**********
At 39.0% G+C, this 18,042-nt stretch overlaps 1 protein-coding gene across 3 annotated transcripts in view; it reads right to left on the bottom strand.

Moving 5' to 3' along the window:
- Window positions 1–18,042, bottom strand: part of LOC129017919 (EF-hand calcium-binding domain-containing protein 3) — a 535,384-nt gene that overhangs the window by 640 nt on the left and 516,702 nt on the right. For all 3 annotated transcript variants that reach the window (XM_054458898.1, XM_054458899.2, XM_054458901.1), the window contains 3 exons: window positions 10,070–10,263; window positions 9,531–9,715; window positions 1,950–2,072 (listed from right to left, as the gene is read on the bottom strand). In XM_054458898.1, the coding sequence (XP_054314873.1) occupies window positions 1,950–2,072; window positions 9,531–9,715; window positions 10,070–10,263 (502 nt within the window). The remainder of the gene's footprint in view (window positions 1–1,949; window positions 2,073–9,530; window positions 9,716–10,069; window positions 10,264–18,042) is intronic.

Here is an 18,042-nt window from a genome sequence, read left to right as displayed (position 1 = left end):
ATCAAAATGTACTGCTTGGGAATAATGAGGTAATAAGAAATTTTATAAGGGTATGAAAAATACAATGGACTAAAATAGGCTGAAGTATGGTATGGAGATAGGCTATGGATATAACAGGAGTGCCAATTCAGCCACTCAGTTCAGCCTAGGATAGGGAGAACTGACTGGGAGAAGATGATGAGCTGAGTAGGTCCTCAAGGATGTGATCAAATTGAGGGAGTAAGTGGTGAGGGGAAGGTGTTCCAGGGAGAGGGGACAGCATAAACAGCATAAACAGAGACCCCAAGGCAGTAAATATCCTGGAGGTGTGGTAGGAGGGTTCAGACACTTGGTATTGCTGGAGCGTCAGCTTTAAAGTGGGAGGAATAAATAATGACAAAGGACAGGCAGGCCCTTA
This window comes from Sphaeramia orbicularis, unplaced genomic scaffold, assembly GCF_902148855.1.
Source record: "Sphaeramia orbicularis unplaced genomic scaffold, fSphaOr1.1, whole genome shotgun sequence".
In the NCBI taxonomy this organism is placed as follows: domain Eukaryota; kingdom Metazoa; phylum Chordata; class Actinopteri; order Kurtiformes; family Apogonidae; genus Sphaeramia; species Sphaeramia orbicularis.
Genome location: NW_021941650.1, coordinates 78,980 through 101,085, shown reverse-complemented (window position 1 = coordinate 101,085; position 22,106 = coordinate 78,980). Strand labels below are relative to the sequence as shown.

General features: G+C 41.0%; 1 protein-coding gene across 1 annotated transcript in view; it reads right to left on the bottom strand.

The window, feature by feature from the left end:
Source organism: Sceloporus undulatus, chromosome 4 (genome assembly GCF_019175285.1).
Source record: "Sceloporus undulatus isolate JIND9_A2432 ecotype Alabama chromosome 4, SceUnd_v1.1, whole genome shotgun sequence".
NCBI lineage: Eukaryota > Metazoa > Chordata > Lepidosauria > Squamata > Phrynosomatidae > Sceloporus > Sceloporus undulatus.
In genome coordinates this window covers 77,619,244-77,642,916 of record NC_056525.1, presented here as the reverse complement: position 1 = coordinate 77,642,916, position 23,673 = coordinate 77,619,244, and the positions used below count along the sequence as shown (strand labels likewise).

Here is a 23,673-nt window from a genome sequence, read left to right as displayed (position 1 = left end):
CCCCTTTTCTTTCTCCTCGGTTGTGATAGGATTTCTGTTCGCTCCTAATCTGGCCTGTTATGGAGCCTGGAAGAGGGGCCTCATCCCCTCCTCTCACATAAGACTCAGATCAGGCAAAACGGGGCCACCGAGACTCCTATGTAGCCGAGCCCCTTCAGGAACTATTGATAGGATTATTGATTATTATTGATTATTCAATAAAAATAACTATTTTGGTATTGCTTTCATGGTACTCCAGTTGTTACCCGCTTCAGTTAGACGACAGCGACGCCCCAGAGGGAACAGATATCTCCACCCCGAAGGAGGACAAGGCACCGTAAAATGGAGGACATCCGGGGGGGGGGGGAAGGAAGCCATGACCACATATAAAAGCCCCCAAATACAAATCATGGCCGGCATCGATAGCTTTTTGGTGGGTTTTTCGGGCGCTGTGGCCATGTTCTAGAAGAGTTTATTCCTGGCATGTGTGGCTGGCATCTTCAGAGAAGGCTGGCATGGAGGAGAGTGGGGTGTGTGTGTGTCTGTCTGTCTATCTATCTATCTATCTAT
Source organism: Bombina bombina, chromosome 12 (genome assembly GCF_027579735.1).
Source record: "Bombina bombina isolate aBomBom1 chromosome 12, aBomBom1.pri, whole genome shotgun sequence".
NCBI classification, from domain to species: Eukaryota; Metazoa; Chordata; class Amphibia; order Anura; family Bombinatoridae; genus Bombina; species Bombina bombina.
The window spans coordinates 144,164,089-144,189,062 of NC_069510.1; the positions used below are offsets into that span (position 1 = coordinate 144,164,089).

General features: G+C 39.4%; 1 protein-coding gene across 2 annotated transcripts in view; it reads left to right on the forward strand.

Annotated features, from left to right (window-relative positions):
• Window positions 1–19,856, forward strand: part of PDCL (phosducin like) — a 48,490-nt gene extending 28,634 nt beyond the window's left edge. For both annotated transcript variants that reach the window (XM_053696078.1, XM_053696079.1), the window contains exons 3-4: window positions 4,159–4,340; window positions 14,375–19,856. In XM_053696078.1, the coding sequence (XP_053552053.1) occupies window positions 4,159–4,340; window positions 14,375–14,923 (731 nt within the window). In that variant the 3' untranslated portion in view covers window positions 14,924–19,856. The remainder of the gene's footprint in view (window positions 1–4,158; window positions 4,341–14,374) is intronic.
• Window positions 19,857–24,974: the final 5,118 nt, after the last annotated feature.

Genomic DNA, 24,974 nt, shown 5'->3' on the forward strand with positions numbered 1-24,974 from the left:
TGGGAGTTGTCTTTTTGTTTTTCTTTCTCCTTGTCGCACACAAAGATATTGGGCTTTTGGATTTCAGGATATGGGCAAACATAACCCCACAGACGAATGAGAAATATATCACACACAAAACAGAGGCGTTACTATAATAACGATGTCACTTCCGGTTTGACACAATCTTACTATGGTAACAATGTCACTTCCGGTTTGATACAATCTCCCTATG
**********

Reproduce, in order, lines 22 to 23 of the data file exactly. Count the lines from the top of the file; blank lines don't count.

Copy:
General features: G+C 39.4%; 1 protein-coding gene across 2 annotated transcripts in view; it reads left to right on the forward strand.

Annotated features, from left to right (window-relative positions):